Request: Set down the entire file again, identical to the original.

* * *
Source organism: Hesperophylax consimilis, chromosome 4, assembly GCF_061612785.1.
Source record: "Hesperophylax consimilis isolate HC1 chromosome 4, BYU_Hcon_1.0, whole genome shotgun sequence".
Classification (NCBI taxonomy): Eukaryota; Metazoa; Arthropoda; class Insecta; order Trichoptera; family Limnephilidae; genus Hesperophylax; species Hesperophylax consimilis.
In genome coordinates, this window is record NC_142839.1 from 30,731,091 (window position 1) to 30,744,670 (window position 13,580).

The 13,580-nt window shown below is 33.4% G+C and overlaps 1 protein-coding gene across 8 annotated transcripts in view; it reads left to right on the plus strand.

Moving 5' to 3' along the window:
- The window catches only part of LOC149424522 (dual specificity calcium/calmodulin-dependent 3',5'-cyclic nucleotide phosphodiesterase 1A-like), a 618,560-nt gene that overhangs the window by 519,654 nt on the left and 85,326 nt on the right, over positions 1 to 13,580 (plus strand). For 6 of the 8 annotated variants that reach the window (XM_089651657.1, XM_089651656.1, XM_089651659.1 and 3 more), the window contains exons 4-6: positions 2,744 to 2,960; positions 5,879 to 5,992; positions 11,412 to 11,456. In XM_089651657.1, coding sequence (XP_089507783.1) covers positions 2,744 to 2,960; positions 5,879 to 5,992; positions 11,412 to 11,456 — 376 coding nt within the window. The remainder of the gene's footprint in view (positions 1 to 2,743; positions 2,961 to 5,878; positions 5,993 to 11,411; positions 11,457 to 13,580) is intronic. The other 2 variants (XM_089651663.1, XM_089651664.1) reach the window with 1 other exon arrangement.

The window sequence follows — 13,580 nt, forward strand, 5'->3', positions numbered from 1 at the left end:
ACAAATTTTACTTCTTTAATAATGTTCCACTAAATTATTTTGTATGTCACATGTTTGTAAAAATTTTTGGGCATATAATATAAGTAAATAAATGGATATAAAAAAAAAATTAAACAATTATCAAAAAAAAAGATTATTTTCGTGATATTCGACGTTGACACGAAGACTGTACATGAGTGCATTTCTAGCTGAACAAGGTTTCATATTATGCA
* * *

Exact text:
Source organism: Hesperophylax consimilis, chromosome 4, assembly GCF_061612785.1.
Source record: "Hesperophylax consimilis isolate HC1 chromosome 4, BYU_Hcon_1.0, whole genome shotgun sequence".
Classification (NCBI taxonomy): Eukaryota; Metazoa; Arthropoda; class Insecta; order Trichoptera; family Limnephilidae; genus Hesperophylax; species Hesperophylax consimilis.
In genome coordinates, this window is record NC_142839.1 from 30,731,091 (window position 1) to 30,744,670 (window position 13,580).

The 13,580-nt window shown below is 33.4% G+C and overlaps 1 protein-coding gene across 8 annotated transcripts in view; it reads left to right on the plus strand.

Moving 5' to 3' along the window:
- The window catches only part of LOC149424522 (dual specificity calcium/calmodulin-dependent 3',5'-cyclic nucleotide phosphodiesterase 1A-like), a 618,560-nt gene that overhangs the window by 519,654 nt on the left and 85,326 nt on the right, over positions 1 to 13,580 (plus strand). For 6 of the 8 annotated variants that reach the window (XM_089651657.1, XM_089651656.1, XM_089651659.1 and 3 more), the window contains exons 4-6: positions 2,744 to 2,960; positions 5,879 to 5,992; positions 11,412 to 11,456. In XM_089651657.1, coding sequence (XP_089507783.1) covers positions 2,744 to 2,960; positions 5,879 to 5,992; positions 11,412 to 11,456 — 376 coding nt within the window. The remainder of the gene's footprint in view (positions 1 to 2,743; positions 2,961 to 5,878; positions 5,993 to 11,411; positions 11,457 to 13,580) is intronic. The other 2 variants (XM_089651663.1, XM_089651664.1) reach the window with 1 other exon arrangement.

The window sequence follows — 13,580 nt, forward strand, 5'->3', positions numbered from 1 at the left end:
ACAAATTTTACTTCTTTAATAATGTTCCACTAAATTATTTTGTATGTCACATGTTTGTAAAAATTTTTGGGCATATAATATAAGTAAATAAATGGATATAAAAAAAAAATTAAACAATTATCAAAAAAAAAGATTATTTTCGTGATATTCGACGTTGACACGAAGACTGTACATGAGTGCATTTCTAGCTGAACAAGGTTTCATATTATGCA